By Dr. Joel Berger
The Arctic wind blows hard on the snow-covered plains a few hundred miles southwest of Prudhoe Bay. It’s eight degrees in the winter chill. Despite global warming, I am still quite cold. I watch the tracks of the grizzly bear disappear upslope as they narrow toward a newborn calf. Out of my field of vision its mother, a muskoxen – the quintessential land animal of the Arctic – stands guard. But it is no match for the powerful predator looking for its next kill.
About 3,500 years ago, the last woolly mammoths died on a distant Arctic island in the Chukchi Sea. Muskoxen—mammoths’ shaggy-coated Pleistocene contemporaries—still roam the Alaskan Arctic today. Muskoxen are known to many for their distinctive huddling behavior evolved for defense against predators like grizzly bears and wolves. Recently this prey-predator relationship has itself become the focus of a discussion on conservation tools and approaches.
Alaska maintains that hunting of grizzly bears may help sustain the herd of muskoxen that uses the Dalton Highway just south of Prudhoe Bay. But the pre-approval by Alaska for aerial shooting of grizzlies raises the broader conservation issue of how we sustain biological diversity in a given landscape and when – if at all – humans should intervene.
History teaches us that muskoxen have co-existed for thousands of years with bears, wolves, and sabered-cats. There are instances where bears get the upper hand, as has been the case for the small herd near Prudhoe. This might be because bears are smart or because the vicissitudes of weather offer them a temporary advantage. In my work as a scientist observing predator-prey relationships in the Arctic, I’ve seen evidence of both.
The fact is, despite a global population explosion of humans since the last mammoths walked the planet, Arctic Alaska remains remote and spectacular. Within this icy realm, muskoxen are surviving. Yet that has not always been the case. The state went to great lengths to re-introduce the species after its extirpation from overhunting in the late 1800s.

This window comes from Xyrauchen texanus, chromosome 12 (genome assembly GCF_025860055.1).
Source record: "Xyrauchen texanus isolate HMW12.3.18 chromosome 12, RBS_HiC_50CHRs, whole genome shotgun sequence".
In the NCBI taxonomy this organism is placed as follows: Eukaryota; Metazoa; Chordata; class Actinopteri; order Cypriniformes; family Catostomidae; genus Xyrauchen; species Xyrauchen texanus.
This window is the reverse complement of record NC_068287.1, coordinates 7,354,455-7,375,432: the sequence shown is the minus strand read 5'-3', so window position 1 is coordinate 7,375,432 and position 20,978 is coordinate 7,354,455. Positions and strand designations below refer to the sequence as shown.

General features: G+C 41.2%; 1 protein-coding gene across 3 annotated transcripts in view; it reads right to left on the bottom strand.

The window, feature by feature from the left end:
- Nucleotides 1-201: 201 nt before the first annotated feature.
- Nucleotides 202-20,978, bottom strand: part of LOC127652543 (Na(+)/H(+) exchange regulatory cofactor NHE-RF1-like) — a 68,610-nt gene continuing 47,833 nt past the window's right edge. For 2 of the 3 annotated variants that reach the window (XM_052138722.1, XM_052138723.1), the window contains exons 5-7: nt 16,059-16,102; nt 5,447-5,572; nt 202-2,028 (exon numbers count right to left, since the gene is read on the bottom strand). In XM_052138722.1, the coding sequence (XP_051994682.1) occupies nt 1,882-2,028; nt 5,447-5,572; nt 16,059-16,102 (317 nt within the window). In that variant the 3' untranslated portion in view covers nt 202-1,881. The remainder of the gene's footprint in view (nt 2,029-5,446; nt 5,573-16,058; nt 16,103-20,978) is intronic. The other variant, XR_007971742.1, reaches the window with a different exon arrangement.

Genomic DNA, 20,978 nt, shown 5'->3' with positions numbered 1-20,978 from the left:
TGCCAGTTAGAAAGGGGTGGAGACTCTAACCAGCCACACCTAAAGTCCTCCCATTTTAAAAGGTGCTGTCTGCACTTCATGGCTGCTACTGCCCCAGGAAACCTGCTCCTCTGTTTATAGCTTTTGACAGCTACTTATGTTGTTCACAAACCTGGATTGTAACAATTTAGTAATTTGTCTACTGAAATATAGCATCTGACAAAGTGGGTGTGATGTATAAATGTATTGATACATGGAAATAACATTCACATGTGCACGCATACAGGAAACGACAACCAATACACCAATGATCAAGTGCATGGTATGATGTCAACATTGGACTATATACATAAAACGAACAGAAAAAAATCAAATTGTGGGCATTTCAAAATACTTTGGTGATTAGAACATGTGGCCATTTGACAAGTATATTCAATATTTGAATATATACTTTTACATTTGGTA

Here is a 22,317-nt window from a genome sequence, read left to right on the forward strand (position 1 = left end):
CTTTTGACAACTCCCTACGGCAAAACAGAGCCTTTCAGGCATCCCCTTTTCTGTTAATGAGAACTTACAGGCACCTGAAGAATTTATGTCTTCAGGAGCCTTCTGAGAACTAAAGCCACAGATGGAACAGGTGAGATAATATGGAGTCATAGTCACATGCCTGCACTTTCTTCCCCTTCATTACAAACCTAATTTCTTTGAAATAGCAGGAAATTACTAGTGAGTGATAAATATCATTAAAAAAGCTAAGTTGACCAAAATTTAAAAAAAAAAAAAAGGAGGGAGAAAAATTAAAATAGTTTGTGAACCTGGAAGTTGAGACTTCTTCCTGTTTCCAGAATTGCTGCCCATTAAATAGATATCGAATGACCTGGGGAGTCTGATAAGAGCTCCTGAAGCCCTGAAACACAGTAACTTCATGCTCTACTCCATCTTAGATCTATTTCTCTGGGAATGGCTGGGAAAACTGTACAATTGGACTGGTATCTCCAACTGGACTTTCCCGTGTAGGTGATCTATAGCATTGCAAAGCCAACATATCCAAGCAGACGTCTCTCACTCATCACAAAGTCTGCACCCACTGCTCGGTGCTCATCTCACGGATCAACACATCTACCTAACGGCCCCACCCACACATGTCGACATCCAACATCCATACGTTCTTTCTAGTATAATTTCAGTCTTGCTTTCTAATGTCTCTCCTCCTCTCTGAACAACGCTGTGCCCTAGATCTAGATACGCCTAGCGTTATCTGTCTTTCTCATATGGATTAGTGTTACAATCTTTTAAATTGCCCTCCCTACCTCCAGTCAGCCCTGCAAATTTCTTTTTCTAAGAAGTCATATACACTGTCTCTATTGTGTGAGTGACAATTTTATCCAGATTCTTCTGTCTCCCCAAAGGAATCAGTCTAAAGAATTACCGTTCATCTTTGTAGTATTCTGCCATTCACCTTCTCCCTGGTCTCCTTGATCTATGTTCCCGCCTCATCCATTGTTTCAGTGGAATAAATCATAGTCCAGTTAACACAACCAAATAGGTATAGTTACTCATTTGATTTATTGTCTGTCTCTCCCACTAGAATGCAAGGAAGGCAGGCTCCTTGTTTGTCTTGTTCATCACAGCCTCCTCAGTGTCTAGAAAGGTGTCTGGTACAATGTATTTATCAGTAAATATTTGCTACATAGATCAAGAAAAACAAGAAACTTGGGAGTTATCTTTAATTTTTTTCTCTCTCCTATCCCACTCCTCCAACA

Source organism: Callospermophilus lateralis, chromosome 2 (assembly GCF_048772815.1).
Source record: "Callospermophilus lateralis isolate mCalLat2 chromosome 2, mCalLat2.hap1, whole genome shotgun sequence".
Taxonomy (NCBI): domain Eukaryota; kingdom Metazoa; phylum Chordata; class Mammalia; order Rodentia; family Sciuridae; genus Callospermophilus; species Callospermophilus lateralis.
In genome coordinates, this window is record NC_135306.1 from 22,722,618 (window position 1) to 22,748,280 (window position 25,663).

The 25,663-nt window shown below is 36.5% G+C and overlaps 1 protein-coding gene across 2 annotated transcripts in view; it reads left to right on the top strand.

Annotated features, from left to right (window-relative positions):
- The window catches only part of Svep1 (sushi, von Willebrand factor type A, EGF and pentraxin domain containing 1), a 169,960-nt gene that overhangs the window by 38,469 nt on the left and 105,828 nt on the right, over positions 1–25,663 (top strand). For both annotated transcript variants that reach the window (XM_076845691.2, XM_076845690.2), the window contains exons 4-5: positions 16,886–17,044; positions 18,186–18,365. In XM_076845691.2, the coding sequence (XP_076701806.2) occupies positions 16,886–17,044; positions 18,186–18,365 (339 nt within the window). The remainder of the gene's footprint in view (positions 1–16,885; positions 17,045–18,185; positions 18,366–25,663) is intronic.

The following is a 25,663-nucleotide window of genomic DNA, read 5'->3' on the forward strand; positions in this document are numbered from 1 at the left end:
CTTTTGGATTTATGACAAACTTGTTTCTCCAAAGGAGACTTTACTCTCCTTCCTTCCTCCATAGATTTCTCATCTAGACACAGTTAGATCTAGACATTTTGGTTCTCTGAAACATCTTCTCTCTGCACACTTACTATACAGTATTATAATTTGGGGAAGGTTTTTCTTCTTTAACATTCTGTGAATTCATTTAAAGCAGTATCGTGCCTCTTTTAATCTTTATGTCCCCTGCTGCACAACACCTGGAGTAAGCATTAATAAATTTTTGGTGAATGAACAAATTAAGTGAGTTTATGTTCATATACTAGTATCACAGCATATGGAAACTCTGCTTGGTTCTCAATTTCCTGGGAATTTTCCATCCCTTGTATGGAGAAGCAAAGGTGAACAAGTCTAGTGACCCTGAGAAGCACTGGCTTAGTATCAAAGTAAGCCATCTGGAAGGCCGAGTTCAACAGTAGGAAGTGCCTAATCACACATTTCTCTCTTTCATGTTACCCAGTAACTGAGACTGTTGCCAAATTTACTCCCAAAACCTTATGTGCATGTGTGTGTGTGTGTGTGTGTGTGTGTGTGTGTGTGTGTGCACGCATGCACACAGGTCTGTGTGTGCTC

Grizzlies can be key predators, and Alaska has a long history of removing predators to ensure that game is available to local hunters. Today, neither grizzly bears nor muskoxen are endangered in Alaska. Given that reality, should we protect the population of one animal at the cost of another? Or are some animals, as George Orwell suggested in his famous novella Animal Farm, more equal than others?
There is no clear ecological rationale for culling one species to augment another, and it is unclear how broad culling of bears will affect the muskoxen population. Predator control is too often a stop-gap solution to address problems created by human manipulation of the environment. To adequately address long-term conservation for wildlife populations, historical baselines, population dynamics and current stressors must be fully understood.
Whether predator control may be warranted is a decision that must be informed by science and made with great care – always asking if, why, and where interventions make sense. If humans are responsible for the altering of a system’s ecological dynamics, then perhaps targeted management action could be appropriate if carefully monitored to assess intended and unintended consequences. Human impact and intervention can tip predator/prey scales and redefine ecosystem hierarchy in unforeseen ways.
For example, predator control that largely eliminated large predators has been shown to impact both prey and other species. My published studies in and around Grand Teton National Park in Wyoming showed that the loss of large predators like grizzly bears and wolves led to lower birth rates of moose, a less healthy moose population, and diminishing song bird diversity and numbers.
Many questions remain in ecology, including why some populations fail and others do not. Band-aid solutions like predator control may not achieve, and can in fact be counterproductive, to accomplishing long-term conservation goals. In addition, Alaska’s present decision to permit the shooting of bears from the air also raises fundamental issues on the importance to Alaskans and non-Alaskans of hunting ethics. North American models of hunting, some developed during the Teddy Roosevelt era, have a rich history steeped in doctrines touting fair chase. The essential question: Who decides what is fair chase?
But the larger issue goes beyond muskoxen and aerial hunting of bears. If we wish to send a message to other nations about how to best conserve and use wildlife, we must lead by example and be dedicated in our own approach to thoughtful conservation practice grounded in science, long-term vision, and respect for all species
Dr. Joel Berger is a senior scientist with the Wildlife Conservation Society and John J. Craighead Chair of Wildlife Biology at the University of Montana. He has worked in Alaska for parts of two decades. His most recent book is The Better to Eat You With: Fear in the Animal World. His current fieldwork is in Arctic Alaska and in Central Asia